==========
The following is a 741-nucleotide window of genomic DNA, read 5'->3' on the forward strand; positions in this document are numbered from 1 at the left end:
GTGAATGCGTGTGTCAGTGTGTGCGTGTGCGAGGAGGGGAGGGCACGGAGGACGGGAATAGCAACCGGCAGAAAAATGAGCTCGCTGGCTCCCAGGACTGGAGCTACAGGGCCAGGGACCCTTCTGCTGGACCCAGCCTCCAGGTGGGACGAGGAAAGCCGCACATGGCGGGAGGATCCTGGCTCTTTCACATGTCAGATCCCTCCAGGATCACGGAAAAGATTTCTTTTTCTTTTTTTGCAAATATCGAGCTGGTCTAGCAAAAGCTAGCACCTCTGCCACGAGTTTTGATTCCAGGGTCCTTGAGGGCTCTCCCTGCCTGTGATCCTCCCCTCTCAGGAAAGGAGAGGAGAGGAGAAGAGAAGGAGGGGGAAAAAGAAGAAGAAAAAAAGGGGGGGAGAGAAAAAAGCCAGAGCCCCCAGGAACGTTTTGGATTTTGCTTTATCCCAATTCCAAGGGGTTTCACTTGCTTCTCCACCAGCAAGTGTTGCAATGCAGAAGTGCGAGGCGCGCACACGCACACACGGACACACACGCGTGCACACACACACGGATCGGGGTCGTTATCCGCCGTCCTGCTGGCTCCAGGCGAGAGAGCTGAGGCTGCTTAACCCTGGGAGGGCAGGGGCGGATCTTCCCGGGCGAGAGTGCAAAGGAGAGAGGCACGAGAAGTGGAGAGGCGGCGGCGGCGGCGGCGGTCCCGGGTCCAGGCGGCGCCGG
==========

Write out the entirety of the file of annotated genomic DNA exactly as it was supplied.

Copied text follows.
The following is a 741-nucleotide window of genomic DNA, read 5'->3' on the forward strand; positions in this document are numbered from 1 at the left end:
GTGAATGCGTGTGTCAGTGTGTGCGTGTGCGAGGAGGGGAGGGCACGGAGGACGGGAATAGCAACCGGCAGAAAAATGAGCTCGCTGGCTCCCAGGACTGGAGCTACAGGGCCAGGGACCCTTCTGCTGGACCCAGCCTCCAGGTGGGACGAGGAAAGCCGCACATGGCGGGAGGATCCTGGCTCTTTCACATGTCAGATCCCTCCAGGATCACGGAAAAGATTTCTTTTTCTTTTTTTGCAAATATCGAGCTGGTCTAGCAAAAGCTAGCACCTCTGCCACGAGTTTTGATTCCAGGGTCCTTGAGGGCTCTCCCTGCCTGTGATCCTCCCCTCTCAGGAAAGGAGAGGAGAGGAGAAGAGAAGGAGGGGGAAAAAGAAGAAGAAAAAAAGGGGGGGAGAGAAAAAAGCCAGAGCCCCCAGGAACGTTTTGGATTTTGCTTTATCCCAATTCCAAGGGGTTTCACTTGCTTCTCCACCAGCAAGTGTTGCAATGCAGAAGTGCGAGGCGCGCACACGCACACACGGACACACACGCGTGCACACACACACGGATCGGGGTCGTTATCCGCCGTCCTGCTGGCTCCAGGCGAGAGAGCTGAGGCTGCTTAACCCTGGGAGGGCAGGGGCGGATCTTCCCGGGCGAGAGTGCAAAGGAGAGAGGCACGAGAAGTGGAGAGGCGGCGGCGGCGGCGGCGGTCCCGGGTCCAGGCGGCGCCGG